Film and TV

In Unforgivable, anti-romanticism is romantic

It might be true that we hurt the ones we love the most, but André Téchiné's epic neo-family drama depicts offenses—attempted murder, mid-funeral beat downs, sex videos for Daddy—that no relation should have to countenance. Alain Resnais mainstay André Dussollier plays Francis, a best-selling mystery writer who travels to Venice for a retreat that becomes permanent when he swiftly seduces and marries Judith (onetime Bond girl Carole Bouquet), a real-estate agent who's still model-perfect in her fifties. When Francis's grown daughter vanishes with a preppie pusher ("He's not a criminal,"Judith insists. "He's a ruined aristocrat doing shady deals"), he hires a washed-up P.I. (Adriana Asti) to find her. Barely writing and increasingly paranoid, he recruits the P.I.'s emotionally unstable ex-con son (Mauro Conte) to trail his own wife, a sloppy overstep that either backfires or succeeds brilliantly, depending on Francis's true intentions. Téchiné piles a staggering amount of incident into 111 minutes, ever pushing the narrative forward and never letting scenes dawdle. Unforgivable is powered by pure momentum, gallows humor and slyly ambiguous misanthropy. It's some kind of monster of romanticized anti-romanticism, filleting and exalting its characters, cheating and rewarding its breathless audience. The closest the film gets to a thesis is this shoulder-shrug torpedo: "People do things like that without knowing why."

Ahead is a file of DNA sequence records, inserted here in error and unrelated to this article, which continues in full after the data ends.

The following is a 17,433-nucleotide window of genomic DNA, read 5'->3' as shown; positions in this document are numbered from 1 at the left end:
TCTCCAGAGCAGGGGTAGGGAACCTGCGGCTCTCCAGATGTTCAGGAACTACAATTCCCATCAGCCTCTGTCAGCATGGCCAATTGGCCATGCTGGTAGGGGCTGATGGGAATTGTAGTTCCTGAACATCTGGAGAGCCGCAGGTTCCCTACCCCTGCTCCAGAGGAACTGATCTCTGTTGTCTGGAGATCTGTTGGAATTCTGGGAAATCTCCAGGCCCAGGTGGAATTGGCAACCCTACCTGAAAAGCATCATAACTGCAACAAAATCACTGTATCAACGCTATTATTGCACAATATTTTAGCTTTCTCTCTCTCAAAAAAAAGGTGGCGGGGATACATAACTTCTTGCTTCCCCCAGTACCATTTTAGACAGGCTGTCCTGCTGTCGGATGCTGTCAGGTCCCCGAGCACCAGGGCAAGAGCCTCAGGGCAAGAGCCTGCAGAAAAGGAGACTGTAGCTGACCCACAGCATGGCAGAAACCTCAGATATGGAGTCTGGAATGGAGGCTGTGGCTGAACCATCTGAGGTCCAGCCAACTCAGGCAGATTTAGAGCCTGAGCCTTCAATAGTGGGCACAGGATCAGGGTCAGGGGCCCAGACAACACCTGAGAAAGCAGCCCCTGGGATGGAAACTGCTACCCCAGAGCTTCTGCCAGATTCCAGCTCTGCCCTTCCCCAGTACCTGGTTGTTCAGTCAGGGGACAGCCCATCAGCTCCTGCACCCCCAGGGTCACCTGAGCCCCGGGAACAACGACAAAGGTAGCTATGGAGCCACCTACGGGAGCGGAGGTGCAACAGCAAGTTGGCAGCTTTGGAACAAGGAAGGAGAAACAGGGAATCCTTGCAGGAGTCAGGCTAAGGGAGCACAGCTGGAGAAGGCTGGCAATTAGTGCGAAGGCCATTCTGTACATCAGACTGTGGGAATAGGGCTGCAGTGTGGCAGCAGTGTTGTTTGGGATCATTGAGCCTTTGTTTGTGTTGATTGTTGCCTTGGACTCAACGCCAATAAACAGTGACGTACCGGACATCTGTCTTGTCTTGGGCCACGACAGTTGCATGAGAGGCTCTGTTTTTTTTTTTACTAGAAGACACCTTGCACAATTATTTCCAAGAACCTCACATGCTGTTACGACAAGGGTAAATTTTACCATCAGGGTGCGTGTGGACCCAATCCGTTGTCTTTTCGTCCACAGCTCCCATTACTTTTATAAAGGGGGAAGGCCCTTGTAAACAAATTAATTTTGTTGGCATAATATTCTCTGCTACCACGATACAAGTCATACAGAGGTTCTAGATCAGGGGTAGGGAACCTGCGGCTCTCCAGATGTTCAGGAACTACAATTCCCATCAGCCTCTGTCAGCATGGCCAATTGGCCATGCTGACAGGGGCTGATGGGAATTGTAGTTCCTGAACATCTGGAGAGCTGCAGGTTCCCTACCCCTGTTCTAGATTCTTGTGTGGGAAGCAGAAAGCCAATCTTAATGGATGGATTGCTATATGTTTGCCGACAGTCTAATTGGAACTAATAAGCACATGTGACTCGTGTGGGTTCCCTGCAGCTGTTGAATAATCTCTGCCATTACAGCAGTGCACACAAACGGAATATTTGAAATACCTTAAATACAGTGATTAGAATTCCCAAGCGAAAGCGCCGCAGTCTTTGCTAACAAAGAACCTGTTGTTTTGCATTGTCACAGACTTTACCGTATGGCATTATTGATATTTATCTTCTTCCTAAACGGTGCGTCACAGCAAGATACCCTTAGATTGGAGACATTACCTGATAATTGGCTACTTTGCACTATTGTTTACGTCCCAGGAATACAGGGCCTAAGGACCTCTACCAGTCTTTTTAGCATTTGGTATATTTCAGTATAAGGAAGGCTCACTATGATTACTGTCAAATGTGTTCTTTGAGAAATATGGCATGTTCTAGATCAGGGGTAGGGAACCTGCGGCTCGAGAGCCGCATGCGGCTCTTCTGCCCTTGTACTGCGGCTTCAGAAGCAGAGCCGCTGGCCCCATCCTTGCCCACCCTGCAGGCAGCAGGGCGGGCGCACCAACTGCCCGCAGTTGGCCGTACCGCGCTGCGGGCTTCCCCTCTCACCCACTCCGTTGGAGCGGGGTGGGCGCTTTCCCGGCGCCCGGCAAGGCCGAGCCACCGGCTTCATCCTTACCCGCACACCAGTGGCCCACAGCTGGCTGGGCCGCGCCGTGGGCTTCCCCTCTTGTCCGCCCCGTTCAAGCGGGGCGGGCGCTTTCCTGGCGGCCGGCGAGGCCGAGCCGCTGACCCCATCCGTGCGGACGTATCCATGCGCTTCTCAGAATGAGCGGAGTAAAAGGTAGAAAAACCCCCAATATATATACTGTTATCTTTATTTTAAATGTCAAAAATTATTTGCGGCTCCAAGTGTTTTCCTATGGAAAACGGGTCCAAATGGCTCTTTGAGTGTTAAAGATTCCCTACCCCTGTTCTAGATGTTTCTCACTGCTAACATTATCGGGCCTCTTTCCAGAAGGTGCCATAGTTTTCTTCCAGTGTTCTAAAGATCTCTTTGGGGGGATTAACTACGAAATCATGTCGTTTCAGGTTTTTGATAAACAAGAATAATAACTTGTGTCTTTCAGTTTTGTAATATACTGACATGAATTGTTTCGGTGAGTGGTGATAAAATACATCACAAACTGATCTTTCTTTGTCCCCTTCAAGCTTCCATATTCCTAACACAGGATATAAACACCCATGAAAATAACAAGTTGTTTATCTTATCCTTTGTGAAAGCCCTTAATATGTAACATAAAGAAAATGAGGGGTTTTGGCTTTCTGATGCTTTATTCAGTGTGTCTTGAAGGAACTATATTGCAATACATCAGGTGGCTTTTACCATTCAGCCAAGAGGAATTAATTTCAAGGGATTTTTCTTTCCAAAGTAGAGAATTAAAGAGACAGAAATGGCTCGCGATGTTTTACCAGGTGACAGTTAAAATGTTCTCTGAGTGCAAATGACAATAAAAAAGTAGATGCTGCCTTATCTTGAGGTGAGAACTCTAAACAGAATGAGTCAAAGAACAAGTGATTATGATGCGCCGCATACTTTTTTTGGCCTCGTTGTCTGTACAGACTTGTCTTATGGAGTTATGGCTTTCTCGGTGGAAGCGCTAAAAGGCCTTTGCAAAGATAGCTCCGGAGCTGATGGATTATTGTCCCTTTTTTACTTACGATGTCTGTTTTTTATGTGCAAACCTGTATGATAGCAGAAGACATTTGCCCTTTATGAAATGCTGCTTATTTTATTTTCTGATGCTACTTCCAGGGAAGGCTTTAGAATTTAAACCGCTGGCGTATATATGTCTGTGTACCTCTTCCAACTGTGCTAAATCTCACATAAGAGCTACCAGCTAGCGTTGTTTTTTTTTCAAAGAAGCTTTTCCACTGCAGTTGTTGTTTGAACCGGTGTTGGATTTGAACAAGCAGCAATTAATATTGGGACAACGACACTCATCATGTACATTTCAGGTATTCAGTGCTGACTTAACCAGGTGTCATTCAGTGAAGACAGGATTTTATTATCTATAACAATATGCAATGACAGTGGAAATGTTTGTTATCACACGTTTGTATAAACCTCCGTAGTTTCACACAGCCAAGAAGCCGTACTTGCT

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Eric Hynes